VARIATIONS  Rain barrels  Cistems, both underground and above ground  Tanks  Storage beneath a surface using manufactured products  Various sizes, materials, shapes, etc. KEY DESIGN FEATURES  Depth to water table or bedrock  Pretreatment is often needed to prevent clogging  Often required level infiltration surface  Proximity to buildings, drinking water supplies, karst features, and other sensitive areas  Soil types (permeability, limiting layer, etc.)  Provide positive overflow in most uses

Subsurface Infiltration Bed using Rainstore ™ blocks for storage media, Washington National Cathedral, DC

SITE FACTORS  Maximum Site Slope: 20 percent  Minimum depth to bedrock: 2 feet  Minimum depth to seasonally high water table: 2 feet  Potential Hotspots: yes with pretreatment and/or impervious liner  HSG Soil type: A and B preferred, C & D may require an underdrain  Maximum drainage area – N/A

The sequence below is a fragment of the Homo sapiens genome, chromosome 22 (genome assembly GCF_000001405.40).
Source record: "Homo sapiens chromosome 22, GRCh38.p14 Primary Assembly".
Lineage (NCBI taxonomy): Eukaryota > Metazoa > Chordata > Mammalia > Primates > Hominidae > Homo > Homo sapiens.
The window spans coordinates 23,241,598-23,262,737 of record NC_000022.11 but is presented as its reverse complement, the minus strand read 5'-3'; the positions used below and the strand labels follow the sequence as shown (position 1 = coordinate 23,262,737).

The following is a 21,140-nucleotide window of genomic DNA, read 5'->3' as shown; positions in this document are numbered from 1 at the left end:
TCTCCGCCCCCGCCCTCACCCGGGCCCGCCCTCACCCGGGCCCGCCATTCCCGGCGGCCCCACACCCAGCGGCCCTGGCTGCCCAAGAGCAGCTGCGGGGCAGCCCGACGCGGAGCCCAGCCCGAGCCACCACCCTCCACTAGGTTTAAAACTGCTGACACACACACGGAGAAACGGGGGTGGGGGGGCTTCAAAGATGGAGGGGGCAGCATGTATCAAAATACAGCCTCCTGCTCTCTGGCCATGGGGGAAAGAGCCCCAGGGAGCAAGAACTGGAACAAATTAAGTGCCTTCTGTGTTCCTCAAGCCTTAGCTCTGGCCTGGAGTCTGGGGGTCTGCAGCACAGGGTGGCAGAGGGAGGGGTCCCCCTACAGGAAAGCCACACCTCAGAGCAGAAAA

Potential Applications

Dry Well Infiltration Basin Infiltration Berm Infiltration Trench Subsurface Infiltration Bed

Residential

Commercial

Ultra Urban

Industrial

Retrofit

Highway/ Road

Recreational

Private

Yes

Yes

Yes

Limited

Yes

No

Yes

Yes

Yes

Yes

Limited

Yes

Yes

Limited

Yes

Yes

Yes

Yes

Limited

Yes

Yes

Yes

Yes

Yes

Yes

Yes

Yes

Yes

Yes

Yes

Yes

Yes

Yes

Yes

Yes

Yes

Yes

Limited

Yes

Yes

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Stormwater Quantity Functions

Dry Well Infiltration Basin Infiltration Berm Infiltration Trench Subsurface Infiltration Bed

Volume

Groundwater Recharge

Peak Rate

Erosion Reduction

Flood Protection

Medium High Low/Medium Medium

High High Low/Medium High

Medium High Medium Low/Medium

Medium Medium Medium/High Medium/High

Low High Medium Low/Medium

High

High

High

Medium/High

Medium/High

Stormwater Quality Functions Dry Well Infiltration Basin Infiltration Berm Infiltration Trench Subsurface Infiltration Bed